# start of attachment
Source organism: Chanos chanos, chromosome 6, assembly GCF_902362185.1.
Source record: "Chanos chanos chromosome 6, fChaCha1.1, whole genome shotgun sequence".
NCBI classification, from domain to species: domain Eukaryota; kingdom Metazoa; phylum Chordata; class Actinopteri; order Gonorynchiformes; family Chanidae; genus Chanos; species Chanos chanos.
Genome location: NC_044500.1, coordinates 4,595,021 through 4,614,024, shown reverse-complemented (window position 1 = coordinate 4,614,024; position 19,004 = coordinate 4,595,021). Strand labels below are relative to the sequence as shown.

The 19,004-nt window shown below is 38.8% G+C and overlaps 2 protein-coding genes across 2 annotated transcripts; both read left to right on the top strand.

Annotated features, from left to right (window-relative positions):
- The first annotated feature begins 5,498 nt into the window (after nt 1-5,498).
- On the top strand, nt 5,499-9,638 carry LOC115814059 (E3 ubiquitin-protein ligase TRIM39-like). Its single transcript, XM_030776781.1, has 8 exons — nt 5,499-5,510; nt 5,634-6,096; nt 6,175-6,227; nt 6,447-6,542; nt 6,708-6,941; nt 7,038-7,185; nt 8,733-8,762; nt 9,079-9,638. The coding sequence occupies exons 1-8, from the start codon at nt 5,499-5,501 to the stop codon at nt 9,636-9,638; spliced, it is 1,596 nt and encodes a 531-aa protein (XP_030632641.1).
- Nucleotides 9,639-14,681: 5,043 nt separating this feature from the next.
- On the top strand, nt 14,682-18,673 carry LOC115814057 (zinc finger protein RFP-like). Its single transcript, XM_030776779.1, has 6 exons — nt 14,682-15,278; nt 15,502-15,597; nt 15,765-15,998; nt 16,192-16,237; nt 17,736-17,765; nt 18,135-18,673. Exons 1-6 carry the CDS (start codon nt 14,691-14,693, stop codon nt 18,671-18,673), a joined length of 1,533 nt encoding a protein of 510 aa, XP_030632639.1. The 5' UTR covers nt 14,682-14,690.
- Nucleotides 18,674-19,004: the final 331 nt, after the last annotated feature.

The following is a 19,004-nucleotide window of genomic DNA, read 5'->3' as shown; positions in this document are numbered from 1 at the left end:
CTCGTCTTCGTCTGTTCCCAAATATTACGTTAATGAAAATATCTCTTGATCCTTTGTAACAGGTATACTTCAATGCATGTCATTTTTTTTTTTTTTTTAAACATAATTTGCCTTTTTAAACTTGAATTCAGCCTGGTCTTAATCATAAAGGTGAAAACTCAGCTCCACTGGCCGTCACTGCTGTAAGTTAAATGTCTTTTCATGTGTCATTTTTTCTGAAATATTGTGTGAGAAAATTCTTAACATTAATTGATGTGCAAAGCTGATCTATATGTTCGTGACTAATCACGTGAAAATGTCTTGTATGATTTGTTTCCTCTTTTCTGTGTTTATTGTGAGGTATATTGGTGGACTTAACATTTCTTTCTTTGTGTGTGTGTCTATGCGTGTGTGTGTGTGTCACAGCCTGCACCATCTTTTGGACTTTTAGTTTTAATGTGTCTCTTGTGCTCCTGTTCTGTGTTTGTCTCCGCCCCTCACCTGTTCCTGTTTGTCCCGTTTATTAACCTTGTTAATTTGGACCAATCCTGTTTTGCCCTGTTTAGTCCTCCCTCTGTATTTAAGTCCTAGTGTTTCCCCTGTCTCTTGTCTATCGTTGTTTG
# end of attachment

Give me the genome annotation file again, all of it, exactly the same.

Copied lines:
Source organism: Chanos chanos, chromosome 6, assembly GCF_902362185.1.
Source record: "Chanos chanos chromosome 6, fChaCha1.1, whole genome shotgun sequence".
NCBI classification, from domain to species: domain Eukaryota; kingdom Metazoa; phylum Chordata; class Actinopteri; order Gonorynchiformes; family Chanidae; genus Chanos; species Chanos chanos.
Genome location: NC_044500.1, coordinates 4,595,021 through 4,614,024, shown reverse-complemented (window position 1 = coordinate 4,614,024; position 19,004 = coordinate 4,595,021). Strand labels below are relative to the sequence as shown.

The 19,004-nt window shown below is 38.8% G+C and overlaps 2 protein-coding genes across 2 annotated transcripts; both read left to right on the top strand.

Annotated features, from left to right (window-relative positions):
- The first annotated feature begins 5,498 nt into the window (after nt 1-5,498).
- On the top strand, nt 5,499-9,638 carry LOC115814059 (E3 ubiquitin-protein ligase TRIM39-like). Its single transcript, XM_030776781.1, has 8 exons — nt 5,499-5,510; nt 5,634-6,096; nt 6,175-6,227; nt 6,447-6,542; nt 6,708-6,941; nt 7,038-7,185; nt 8,733-8,762; nt 9,079-9,638. The coding sequence occupies exons 1-8, from the start codon at nt 5,499-5,501 to the stop codon at nt 9,636-9,638; spliced, it is 1,596 nt and encodes a 531-aa protein (XP_030632641.1).
- Nucleotides 9,639-14,681: 5,043 nt separating this feature from the next.
- On the top strand, nt 14,682-18,673 carry LOC115814057 (zinc finger protein RFP-like). Its single transcript, XM_030776779.1, has 6 exons — nt 14,682-15,278; nt 15,502-15,597; nt 15,765-15,998; nt 16,192-16,237; nt 17,736-17,765; nt 18,135-18,673. Exons 1-6 carry the CDS (start codon nt 14,691-14,693, stop codon nt 18,671-18,673), a joined length of 1,533 nt encoding a protein of 510 aa, XP_030632639.1. The 5' UTR covers nt 14,682-14,690.
- Nucleotides 18,674-19,004: the final 331 nt, after the last annotated feature.

The following is a 19,004-nucleotide window of genomic DNA, read 5'->3' as shown; positions in this document are numbered from 1 at the left end:
CTCGTCTTCGTCTGTTCCCAAATATTACGTTAATGAAAATATCTCTTGATCCTTTGTAACAGGTATACTTCAATGCATGTCATTTTTTTTTTTTTTTTAAACATAATTTGCCTTTTTAAACTTGAATTCAGCCTGGTCTTAATCATAAAGGTGAAAACTCAGCTCCACTGGCCGTCACTGCTGTAAGTTAAATGTCTTTTCATGTGTCATTTTTTCTGAAATATTGTGTGAGAAAATTCTTAACATTAATTGATGTGCAAAGCTGATCTATATGTTCGTGACTAATCACGTGAAAATGTCTTGTATGATTTGTTTCCTCTTTTCTGTGTTTATTGTGAGGTATATTGGTGGACTTAACATTTCTTTCTTTGTGTGTGTGTCTATGCGTGTGTGTGTGTGTCACAGCCTGCACCATCTTTTGGACTTTTAGTTTTAATGTGTCTCTTGTGCTCCTGTTCTGTGTTTGTCTCCGCCCCTCACCTGTTCCTGTTTGTCCCGTTTATTAACCTTGTTAATTTGGACCAATCCTGTTTTGCCCTGTTTAGTCCTCCCTCTGTATTTAAGTCCTAGTGTTTCCCCTGTCTCTTGTCTATCGTTGTTTG